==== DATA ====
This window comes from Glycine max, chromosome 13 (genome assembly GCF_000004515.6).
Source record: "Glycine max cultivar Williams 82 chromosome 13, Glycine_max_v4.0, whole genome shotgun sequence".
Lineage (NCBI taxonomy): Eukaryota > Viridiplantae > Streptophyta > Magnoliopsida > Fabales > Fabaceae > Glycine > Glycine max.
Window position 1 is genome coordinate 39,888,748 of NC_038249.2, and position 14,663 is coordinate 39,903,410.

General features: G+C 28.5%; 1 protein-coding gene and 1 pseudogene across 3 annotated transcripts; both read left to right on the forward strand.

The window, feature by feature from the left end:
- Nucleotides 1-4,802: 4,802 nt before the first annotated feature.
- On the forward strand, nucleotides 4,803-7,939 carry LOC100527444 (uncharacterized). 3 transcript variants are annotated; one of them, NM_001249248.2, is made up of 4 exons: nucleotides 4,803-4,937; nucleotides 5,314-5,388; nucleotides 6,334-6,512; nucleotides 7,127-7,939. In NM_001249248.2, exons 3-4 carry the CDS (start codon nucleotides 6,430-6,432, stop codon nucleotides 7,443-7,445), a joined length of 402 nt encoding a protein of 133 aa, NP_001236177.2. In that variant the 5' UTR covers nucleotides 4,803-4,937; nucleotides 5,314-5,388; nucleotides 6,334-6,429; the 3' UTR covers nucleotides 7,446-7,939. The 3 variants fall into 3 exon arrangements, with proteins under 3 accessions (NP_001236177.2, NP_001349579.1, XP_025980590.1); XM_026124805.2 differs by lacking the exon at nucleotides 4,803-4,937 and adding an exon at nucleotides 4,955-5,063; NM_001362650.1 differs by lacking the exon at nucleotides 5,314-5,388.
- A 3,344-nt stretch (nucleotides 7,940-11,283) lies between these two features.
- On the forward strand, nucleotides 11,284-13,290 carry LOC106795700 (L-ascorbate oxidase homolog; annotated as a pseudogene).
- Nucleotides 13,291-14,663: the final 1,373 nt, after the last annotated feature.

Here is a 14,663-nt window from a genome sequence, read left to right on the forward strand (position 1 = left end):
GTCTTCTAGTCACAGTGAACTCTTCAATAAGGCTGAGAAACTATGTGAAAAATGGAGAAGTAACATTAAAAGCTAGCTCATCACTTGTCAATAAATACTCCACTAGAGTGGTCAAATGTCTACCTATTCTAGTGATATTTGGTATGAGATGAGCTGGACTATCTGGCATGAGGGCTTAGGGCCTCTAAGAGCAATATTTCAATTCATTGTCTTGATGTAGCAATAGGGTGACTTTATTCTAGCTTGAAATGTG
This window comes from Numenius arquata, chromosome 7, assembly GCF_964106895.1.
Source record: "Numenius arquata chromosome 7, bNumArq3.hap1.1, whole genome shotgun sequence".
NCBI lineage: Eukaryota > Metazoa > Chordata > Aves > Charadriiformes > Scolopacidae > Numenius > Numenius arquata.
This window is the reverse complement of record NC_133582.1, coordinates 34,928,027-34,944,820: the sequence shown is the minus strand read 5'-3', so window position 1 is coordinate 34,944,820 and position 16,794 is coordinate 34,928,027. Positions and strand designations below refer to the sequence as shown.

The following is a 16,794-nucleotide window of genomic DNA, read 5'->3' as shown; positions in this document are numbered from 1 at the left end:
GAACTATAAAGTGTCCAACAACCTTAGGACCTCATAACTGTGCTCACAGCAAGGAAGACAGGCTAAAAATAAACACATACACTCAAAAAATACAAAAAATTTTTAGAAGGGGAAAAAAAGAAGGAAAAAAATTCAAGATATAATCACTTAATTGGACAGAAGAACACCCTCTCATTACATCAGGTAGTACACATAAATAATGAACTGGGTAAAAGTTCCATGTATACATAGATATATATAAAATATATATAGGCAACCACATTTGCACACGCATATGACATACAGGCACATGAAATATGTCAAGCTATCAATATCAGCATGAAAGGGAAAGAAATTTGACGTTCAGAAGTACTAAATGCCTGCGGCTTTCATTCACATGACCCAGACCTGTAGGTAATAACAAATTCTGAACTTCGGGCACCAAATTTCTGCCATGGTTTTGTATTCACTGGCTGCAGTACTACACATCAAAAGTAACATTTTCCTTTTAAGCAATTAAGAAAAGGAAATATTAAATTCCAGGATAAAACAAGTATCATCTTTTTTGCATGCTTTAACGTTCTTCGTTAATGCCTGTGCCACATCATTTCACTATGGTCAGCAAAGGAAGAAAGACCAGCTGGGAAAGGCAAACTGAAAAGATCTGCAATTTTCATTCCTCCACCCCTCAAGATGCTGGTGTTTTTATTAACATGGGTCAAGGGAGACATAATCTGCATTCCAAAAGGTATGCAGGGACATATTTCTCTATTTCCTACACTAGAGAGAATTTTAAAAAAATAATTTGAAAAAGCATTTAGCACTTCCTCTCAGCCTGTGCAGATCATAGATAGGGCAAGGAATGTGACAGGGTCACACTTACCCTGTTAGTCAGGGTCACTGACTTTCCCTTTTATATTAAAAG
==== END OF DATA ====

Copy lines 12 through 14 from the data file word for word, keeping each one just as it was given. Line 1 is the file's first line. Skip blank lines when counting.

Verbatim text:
Here is a 14,663-nt window from a genome sequence, read left to right on the forward strand (position 1 = left end):
GTCTTCTAGTCACAGTGAACTCTTCAATAAGGCTGAGAAACTATGTGAAAAATGGAGAAGTAACATTAAAAGCTAGCTCATCACTTGTCAATAAATACTCCACTAGAGTGGTCAAATGTCTACCTATTCTAGTGATATTTGGTATGAGATGAGCTGGACTATCTGGCATGAGGGCTTAGGGCCTCTAAGAGCAATATTTCAATTCATTGTCTTGATGTAGCAATAGGGTGACTTTATTCTAGCTTGAAATGTG
This window comes from Numenius arquata, chromosome 7, assembly GCF_964106895.1.